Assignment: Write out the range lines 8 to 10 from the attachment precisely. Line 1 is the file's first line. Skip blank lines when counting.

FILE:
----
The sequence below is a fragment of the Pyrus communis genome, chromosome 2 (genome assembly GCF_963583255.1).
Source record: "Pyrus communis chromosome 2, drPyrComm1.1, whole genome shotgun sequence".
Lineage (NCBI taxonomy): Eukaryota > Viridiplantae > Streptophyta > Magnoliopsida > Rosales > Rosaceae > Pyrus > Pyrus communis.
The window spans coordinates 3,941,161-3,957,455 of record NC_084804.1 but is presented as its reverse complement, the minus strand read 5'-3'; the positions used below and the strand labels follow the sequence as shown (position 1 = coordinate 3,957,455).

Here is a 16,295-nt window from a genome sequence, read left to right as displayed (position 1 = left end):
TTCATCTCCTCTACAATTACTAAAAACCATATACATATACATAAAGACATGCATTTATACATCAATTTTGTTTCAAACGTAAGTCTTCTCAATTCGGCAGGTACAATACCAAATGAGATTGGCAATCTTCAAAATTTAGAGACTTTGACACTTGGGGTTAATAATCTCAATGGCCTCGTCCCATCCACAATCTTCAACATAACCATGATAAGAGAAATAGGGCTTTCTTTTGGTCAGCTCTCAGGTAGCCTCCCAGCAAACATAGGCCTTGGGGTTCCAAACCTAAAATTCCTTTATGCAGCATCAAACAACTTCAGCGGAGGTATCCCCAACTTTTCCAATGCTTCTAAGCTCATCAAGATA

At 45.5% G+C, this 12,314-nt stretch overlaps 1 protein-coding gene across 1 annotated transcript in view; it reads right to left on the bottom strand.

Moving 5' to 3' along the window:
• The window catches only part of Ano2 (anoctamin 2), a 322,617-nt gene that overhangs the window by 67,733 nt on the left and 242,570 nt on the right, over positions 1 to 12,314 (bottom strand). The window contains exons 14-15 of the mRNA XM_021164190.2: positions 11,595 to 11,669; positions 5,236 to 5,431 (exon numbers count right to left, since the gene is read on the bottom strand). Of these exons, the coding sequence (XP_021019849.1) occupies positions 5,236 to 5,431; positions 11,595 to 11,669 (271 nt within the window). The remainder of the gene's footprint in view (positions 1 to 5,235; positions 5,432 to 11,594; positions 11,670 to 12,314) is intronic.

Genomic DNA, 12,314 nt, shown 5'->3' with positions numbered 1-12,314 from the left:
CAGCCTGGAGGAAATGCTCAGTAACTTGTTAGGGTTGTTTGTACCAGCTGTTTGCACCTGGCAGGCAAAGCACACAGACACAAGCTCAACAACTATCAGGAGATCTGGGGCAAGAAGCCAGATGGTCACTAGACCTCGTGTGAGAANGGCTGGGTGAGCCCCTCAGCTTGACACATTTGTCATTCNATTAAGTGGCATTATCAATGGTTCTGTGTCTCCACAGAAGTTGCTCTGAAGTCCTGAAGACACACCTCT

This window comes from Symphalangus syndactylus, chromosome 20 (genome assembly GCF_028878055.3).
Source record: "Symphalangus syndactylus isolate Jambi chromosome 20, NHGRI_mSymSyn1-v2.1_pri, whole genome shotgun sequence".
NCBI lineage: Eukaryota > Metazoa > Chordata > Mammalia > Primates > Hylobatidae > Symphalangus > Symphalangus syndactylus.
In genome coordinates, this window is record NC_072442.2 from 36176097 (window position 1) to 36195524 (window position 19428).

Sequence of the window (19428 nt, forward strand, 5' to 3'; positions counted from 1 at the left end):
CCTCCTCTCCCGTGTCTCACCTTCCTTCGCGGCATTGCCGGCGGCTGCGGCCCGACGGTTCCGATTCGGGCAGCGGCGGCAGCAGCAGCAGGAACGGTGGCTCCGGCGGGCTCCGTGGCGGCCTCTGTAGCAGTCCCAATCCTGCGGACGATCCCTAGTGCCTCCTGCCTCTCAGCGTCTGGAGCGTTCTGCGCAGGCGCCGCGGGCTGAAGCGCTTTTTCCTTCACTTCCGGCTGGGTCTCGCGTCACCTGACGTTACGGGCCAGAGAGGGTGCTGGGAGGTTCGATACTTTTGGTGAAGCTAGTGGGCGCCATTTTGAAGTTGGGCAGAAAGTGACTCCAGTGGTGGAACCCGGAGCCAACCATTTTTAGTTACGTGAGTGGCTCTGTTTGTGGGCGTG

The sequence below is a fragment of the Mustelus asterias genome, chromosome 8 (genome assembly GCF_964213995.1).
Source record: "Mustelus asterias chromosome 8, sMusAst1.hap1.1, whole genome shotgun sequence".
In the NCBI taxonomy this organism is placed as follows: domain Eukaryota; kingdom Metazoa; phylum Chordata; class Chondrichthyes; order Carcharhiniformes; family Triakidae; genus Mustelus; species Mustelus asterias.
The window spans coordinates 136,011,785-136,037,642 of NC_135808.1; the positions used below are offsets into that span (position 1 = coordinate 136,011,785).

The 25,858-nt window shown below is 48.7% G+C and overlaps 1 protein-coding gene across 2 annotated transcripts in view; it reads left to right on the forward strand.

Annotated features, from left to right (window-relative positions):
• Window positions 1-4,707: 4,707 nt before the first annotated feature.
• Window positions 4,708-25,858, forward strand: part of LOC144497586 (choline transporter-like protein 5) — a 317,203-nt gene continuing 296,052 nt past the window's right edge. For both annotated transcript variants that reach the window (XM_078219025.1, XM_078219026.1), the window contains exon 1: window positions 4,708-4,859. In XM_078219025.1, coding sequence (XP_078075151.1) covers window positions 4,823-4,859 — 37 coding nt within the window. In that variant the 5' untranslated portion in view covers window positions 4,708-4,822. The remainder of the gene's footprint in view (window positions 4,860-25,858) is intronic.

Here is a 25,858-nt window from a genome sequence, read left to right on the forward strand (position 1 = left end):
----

Moving 5' to 3' along the window:
• The window catches only part of Ano2 (anoctamin 2), a 322,617-nt gene that overhangs the window by 67,733 nt on the left and 242,570 nt on the right, over positions 1 to 12,314 (bottom strand). The window contains exons 14-15 of the mRNA XM_021164190.2: positions 11,595 to 11,669; positions 5,236 to 5,431 (exon numbers count right to left, since the gene is read on the bottom strand). Of these exons, the coding sequence (XP_021019849.1) occupies positions 5,236 to 5,431; positions 11,595 to 11,669 (271 nt within the window). The remainder of the gene's footprint in view (positions 1 to 5,235; positions 5,432 to 11,594; positions 11,670 to 12,314) is intronic.

Genomic DNA, 12,314 nt, shown 5'->3' with positions numbered 1-12,314 from the left: